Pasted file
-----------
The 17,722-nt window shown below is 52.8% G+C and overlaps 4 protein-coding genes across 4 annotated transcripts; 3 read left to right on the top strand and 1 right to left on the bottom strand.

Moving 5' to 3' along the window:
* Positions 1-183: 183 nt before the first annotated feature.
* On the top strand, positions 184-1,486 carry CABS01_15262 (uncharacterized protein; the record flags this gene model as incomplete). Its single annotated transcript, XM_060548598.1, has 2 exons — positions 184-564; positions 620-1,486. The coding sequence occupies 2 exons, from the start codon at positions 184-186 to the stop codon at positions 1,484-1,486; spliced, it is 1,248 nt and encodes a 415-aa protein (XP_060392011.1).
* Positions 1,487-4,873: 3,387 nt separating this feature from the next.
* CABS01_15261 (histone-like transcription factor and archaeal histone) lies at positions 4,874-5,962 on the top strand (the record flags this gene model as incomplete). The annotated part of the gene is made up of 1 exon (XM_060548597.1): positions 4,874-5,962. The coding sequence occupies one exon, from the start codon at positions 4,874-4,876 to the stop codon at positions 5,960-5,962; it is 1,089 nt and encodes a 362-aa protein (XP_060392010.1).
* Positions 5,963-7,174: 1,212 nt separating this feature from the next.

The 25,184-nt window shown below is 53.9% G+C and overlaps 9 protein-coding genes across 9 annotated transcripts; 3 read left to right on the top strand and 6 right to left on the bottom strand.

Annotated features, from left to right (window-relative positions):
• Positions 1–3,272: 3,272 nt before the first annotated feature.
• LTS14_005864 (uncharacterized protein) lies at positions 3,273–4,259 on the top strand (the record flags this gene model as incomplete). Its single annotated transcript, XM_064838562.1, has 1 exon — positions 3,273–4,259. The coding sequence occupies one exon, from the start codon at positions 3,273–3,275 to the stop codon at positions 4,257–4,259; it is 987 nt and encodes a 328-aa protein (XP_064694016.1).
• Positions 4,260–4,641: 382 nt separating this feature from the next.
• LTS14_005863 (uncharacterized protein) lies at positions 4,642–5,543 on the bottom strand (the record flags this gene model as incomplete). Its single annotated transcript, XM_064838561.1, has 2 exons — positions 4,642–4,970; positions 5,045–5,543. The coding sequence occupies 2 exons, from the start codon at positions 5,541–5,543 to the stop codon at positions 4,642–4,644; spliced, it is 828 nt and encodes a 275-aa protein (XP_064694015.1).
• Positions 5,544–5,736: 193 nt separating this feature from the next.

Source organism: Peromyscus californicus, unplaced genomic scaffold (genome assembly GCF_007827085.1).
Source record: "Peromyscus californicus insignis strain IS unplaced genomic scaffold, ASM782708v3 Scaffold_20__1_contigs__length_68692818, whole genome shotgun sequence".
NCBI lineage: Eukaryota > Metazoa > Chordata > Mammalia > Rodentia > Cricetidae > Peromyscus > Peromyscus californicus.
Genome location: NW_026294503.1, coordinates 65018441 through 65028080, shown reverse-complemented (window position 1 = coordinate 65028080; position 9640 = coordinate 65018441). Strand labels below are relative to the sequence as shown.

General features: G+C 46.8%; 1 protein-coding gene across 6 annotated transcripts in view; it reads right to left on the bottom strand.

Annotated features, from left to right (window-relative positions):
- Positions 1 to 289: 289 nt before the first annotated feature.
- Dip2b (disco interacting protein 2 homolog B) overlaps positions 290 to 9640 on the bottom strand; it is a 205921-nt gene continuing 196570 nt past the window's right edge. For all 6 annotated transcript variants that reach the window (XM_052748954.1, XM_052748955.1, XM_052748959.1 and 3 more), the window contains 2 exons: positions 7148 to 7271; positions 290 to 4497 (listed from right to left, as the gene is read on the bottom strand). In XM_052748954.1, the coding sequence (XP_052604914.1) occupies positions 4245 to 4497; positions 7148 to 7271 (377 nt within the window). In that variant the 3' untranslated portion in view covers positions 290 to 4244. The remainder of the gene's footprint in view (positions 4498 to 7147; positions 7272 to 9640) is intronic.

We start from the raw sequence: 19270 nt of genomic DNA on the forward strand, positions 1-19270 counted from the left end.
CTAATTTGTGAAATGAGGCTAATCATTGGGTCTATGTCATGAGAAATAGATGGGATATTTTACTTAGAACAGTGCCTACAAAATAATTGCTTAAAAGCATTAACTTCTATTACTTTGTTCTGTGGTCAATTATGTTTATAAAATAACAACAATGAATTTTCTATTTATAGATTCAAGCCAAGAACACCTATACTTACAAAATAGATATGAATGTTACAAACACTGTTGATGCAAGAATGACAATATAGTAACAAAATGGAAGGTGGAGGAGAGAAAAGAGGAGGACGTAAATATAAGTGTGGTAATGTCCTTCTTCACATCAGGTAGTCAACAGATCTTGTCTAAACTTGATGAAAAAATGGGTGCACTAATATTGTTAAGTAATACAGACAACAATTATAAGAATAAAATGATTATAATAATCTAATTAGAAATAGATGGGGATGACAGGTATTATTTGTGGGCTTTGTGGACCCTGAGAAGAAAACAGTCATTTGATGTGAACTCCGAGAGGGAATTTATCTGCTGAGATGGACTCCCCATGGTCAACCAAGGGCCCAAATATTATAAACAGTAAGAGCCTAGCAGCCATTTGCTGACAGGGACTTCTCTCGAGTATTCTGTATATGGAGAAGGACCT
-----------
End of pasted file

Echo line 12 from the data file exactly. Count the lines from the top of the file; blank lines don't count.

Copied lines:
• Positions 4,260–4,641: 382 nt separating this feature from the next.